¶ 11 Anderson's holding that a defendant waives his public trial right by not objecting to a known closure has not been abrogated by the United States Supreme Court's more recent authority in Waller and Presley. Waller adopted a four-part test that courts must satisfy before closing a courtroom over a defendant's objection, see467 U.S. at 48, 104 S.Ct. 2210, and Presley explicitly confirmed that the public trial right extends to the jury selection process, see558 U.S. at 213, 130 S.Ct. 721. Crucially, both cases addressed only closures that elicited contemporaneous objections, and so neither case affected Anderson's longstanding waiver principle.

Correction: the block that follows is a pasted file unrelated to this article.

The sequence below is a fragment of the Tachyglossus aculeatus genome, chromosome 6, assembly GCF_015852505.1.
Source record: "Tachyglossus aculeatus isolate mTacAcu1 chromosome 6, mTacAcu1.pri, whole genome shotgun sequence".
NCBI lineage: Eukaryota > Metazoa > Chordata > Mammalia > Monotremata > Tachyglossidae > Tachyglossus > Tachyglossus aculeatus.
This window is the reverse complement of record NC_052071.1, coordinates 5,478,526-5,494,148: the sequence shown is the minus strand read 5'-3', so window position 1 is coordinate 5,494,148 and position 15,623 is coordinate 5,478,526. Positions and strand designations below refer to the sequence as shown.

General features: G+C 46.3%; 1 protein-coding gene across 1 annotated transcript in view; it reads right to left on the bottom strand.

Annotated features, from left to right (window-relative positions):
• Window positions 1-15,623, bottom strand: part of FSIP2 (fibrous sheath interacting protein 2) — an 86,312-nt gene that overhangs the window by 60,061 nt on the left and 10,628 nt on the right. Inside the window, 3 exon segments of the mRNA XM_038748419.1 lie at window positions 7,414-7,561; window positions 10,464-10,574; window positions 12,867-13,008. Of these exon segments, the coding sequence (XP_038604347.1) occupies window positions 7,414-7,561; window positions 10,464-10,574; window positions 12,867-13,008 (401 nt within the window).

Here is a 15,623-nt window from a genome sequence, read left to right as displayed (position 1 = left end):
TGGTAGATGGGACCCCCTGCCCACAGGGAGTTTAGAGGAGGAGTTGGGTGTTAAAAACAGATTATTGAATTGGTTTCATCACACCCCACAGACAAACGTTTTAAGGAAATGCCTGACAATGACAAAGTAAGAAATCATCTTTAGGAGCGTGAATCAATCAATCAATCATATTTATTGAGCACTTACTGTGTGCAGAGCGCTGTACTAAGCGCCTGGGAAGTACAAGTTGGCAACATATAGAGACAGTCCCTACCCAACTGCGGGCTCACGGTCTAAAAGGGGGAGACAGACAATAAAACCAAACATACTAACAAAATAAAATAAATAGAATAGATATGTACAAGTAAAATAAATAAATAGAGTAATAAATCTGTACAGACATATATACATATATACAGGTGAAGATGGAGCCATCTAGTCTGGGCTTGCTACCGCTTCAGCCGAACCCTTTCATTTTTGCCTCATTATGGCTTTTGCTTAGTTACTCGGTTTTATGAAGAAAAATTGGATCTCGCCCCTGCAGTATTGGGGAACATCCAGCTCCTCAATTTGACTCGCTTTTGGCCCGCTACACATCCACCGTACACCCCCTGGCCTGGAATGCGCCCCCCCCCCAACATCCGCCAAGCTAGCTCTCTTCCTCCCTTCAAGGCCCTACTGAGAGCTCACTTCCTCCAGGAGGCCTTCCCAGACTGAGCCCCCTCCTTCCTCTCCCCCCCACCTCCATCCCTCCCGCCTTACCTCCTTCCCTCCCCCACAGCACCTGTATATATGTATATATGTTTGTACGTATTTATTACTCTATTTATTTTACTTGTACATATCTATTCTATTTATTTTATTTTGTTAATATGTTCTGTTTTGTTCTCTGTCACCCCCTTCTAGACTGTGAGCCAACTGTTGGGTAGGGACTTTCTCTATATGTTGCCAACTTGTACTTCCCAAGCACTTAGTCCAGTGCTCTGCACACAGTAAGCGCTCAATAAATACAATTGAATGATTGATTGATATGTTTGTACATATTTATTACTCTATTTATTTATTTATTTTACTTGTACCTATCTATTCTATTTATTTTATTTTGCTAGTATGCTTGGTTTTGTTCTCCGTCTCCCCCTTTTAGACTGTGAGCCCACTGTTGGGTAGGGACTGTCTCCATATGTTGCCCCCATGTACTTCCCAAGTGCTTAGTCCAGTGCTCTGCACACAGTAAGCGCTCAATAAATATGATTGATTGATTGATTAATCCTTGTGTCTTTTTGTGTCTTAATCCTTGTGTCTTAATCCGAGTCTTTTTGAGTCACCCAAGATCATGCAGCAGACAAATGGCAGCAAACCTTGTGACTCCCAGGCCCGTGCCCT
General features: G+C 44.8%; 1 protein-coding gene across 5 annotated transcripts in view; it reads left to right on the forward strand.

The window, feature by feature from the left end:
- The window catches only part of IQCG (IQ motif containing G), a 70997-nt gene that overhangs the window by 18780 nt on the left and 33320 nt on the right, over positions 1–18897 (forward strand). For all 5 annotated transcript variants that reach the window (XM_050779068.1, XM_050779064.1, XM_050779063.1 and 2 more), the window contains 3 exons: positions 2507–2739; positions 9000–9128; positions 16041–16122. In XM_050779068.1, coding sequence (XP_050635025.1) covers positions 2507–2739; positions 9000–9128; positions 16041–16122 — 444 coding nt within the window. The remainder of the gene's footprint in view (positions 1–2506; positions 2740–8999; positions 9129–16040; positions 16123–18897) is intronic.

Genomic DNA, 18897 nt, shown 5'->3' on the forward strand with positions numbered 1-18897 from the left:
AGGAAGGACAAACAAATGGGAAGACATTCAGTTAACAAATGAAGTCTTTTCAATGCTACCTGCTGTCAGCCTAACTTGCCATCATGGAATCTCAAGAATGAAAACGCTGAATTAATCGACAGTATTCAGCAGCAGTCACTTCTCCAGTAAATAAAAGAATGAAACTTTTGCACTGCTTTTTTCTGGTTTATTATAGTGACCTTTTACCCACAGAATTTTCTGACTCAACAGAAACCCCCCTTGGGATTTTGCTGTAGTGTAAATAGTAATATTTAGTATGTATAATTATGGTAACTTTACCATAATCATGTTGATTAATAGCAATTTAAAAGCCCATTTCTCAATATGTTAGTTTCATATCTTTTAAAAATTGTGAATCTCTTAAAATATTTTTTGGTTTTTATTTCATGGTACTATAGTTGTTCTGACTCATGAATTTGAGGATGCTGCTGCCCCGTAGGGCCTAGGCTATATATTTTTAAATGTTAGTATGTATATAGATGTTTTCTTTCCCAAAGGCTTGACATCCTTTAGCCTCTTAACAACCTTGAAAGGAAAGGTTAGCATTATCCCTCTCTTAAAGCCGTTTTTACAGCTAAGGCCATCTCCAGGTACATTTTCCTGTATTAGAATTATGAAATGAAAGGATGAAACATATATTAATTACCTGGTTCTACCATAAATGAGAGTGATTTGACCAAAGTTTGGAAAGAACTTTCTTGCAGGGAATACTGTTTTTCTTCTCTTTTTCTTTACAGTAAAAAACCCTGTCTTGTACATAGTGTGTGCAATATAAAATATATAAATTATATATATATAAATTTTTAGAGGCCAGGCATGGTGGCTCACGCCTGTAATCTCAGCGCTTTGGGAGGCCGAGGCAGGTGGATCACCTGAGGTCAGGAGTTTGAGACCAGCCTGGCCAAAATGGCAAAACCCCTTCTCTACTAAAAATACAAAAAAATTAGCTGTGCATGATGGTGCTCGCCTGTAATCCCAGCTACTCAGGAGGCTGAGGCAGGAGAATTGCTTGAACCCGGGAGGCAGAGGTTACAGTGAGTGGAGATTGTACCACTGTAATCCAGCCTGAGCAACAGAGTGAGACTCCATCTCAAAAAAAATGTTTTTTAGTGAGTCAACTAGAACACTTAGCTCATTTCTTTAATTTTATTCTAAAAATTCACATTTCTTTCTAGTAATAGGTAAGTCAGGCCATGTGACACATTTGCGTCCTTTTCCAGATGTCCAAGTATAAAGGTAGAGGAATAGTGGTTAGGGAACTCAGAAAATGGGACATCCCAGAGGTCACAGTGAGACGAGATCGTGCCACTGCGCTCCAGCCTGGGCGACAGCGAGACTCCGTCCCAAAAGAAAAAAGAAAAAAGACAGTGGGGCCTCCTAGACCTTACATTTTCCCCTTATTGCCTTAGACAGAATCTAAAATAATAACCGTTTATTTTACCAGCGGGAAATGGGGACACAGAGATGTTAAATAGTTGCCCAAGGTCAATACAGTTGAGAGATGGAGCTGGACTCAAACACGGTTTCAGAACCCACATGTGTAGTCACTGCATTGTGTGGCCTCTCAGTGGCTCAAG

¶ 12 In Waller, the Court considered "the extent to which a hearing on a motion to suppress evidence may be closed to the public over the objection of the defendant consistently with the Sixth and Fourteenth Amendment right to a public trial." 467 U.S. at 40–41, 104 S.Ct. 2210 (emphasis added). The Court held that "under the Sixth Amendment any closure of a suppression hearing over the objections of the accused must meet the tests set out" in the Court's prior decisions. Id. at 47, 104 S.Ct. 2210 (emphasis added). In reaching this conclusion, the Court specifically noted that "[o]ne of the reasons often advanced for closing a trial—avoiding tainting of the jury by pretrial publicity—is largely absent when a defendant makes an informed decision to object to the closing of the proceeding." Id. at 47 n.6, 104 S.Ct. 2210 (citation omitted). Thus, although Waller holds that a defendant's public trial right is violated if the courtroom is closed over the defendant's objection and the Waller test is not satisfied, the Court expressly and repeatedly limited its...